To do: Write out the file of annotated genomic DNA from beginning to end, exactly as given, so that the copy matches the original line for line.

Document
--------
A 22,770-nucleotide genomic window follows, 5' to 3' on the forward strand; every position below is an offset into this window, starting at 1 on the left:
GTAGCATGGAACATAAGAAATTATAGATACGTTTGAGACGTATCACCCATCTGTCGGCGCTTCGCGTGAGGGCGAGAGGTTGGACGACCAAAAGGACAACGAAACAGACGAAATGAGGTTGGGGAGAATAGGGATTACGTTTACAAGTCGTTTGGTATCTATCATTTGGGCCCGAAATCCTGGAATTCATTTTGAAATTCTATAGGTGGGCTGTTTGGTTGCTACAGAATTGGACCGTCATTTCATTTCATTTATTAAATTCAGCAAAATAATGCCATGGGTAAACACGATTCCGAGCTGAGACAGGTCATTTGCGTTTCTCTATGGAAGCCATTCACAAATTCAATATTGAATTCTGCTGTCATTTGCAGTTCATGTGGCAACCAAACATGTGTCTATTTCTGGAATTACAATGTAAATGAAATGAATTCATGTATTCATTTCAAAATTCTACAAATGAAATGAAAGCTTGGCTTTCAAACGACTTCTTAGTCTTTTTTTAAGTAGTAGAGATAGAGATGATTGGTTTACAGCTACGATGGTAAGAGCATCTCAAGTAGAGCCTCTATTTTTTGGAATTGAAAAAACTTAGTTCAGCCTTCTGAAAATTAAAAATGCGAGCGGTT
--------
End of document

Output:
A 22,770-nucleotide genomic window follows, 5' to 3' on the forward strand; every position below is an offset into this window, starting at 1 on the left:
GTAGCATGGAACATAAGAAATTATAGATACGTTTGAGACGTATCACCCATCTGTCGGCGCTTCGCGTGAGGGCGAGAGGTTGGACGACCAAAAGGACAACGAAACAGACGAAATGAGGTTGGGGAGAATAGGGATTACGTTTACAAGTCGTTTGGTATCTATCATTTGGGCCCGAAATCCTGGAATTCATTTTGAAATTCTATAGGTGGGCTGTTTGGTTGCTACAGAATTGGACCGTCATTTCATTTCATTTATTAAATTCAGCAAAATAATGCCATGGGTAAACACGATTCCGAGCTGAGACAGGTCATTTGCGTTTCTCTATGGAAGCCATTCACAAATTCAATATTGAATTCTGCTGTCATTTGCAGTTCATGTGGCAACCAAACATGTGTCTATTTCTGGAATTACAATGTAAATGAAATGAATTCATGTATTCATTTCAAAATTCTACAAATGAAATGAAAGCTTGGCTTTCAAACGACTTCTTAGTCTTTTTTTAAGTAGTAGAGATAGAGATGATTGGTTTACAGCTACGATGGTAAGAGCATCTCAAGTAGAGCCTCTATTTTTTGGAATTGAAAAAACTTAGTTCAGCCTTCTGAAAATTAAAAATGCGAGCGGTT